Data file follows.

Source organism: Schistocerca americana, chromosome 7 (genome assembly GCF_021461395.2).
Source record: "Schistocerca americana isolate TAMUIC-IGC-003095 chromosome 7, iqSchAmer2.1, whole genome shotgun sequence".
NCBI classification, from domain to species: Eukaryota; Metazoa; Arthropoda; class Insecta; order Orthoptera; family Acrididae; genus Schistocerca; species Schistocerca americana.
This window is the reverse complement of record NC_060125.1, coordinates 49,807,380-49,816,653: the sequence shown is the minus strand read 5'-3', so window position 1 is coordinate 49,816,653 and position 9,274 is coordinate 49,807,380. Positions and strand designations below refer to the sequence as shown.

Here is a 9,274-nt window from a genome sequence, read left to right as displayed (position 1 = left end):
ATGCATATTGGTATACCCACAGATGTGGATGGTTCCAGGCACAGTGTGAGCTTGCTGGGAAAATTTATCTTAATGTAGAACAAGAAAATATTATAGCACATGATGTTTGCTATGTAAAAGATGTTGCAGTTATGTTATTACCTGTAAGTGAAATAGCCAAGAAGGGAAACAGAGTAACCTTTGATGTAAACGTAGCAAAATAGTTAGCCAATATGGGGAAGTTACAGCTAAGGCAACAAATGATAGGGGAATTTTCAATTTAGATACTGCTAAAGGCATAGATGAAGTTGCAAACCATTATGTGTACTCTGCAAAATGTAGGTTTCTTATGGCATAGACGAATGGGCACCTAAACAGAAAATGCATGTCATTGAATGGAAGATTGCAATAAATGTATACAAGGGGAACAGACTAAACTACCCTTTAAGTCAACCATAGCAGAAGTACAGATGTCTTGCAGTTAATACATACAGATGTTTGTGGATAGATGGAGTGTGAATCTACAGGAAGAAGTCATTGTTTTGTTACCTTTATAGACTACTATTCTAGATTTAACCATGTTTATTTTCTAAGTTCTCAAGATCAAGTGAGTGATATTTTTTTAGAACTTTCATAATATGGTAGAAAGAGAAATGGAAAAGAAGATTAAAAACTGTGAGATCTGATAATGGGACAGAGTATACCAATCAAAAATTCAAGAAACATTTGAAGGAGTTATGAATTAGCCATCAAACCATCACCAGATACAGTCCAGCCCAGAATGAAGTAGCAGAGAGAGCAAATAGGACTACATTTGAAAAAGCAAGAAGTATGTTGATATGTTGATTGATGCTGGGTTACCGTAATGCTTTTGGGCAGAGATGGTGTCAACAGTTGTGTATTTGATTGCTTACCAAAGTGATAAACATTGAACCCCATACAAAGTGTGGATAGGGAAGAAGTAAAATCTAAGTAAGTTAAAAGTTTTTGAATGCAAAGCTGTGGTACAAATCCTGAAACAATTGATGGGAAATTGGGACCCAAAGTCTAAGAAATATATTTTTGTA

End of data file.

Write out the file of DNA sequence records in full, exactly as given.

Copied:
Source organism: Schistocerca americana, chromosome 7 (genome assembly GCF_021461395.2).
Source record: "Schistocerca americana isolate TAMUIC-IGC-003095 chromosome 7, iqSchAmer2.1, whole genome shotgun sequence".
NCBI classification, from domain to species: Eukaryota; Metazoa; Arthropoda; class Insecta; order Orthoptera; family Acrididae; genus Schistocerca; species Schistocerca americana.
This window is the reverse complement of record NC_060125.1, coordinates 49,807,380-49,816,653: the sequence shown is the minus strand read 5'-3', so window position 1 is coordinate 49,816,653 and position 9,274 is coordinate 49,807,380. Positions and strand designations below refer to the sequence as shown.

Here is a 9,274-nt window from a genome sequence, read left to right as displayed (position 1 = left end):
ATGCATATTGGTATACCCACAGATGTGGATGGTTCCAGGCACAGTGTGAGCTTGCTGGGAAAATTTATCTTAATGTAGAACAAGAAAATATTATAGCACATGATGTTTGCTATGTAAAAGATGTTGCAGTTATGTTATTACCTGTAAGTGAAATAGCCAAGAAGGGAAACAGAGTAACCTTTGATGTAAACGTAGCAAAATAGTTAGCCAATATGGGGAAGTTACAGCTAAGGCAACAAATGATAGGGGAATTTTCAATTTAGATACTGCTAAAGGCATAGATGAAGTTGCAAACCATTATGTGTACTCTGCAAAATGTAGGTTTCTTATGGCATAGACGAATGGGCACCTAAACAGAAAATGCATGTCATTGAATGGAAGATTGCAATAAATGTATACAAGGGGAACAGACTAAACTACCCTTTAAGTCAACCATAGCAGAAGTACAGATGTCTTGCAGTTAATACATACAGATGTTTGTGGATAGATGGAGTGTGAATCTACAGGAAGAAGTCATTGTTTTGTTACCTTTATAGACTACTATTCTAGATTTAACCATGTTTATTTTCTAAGTTCTCAAGATCAAGTGAGTGATATTTTTTTAGAACTTTCATAATATGGTAGAAAGAGAAATGGAAAAGAAGATTAAAAACTGTGAGATCTGATAATGGGACAGAGTATACCAATCAAAAATTCAAGAAACATTTGAAGGAGTTATGAATTAGCCATCAAACCATCACCAGATACAGTCCAGCCCAGAATGAAGTAGCAGAGAGAGCAAATAGGACTACATTTGAAAAAGCAAGAAGTATGTTGATATGTTGATTGATGCTGGGTTACCGTAATGCTTTTGGGCAGAGATGGTGTCAACAGTTGTGTATTTGATTGCTTACCAAAGTGATAAACATTGAACCCCATACAAAGTGTGGATAGGGAAGAAGTAAAATCTAAGTAAGTTAAAAGTTTTTGAATGCAAAGCTGTGGTACAAATCCTGAAACAATTGATGGGAAATTGGGACCCAAAGTCTAAGAAATATATTTTTGTA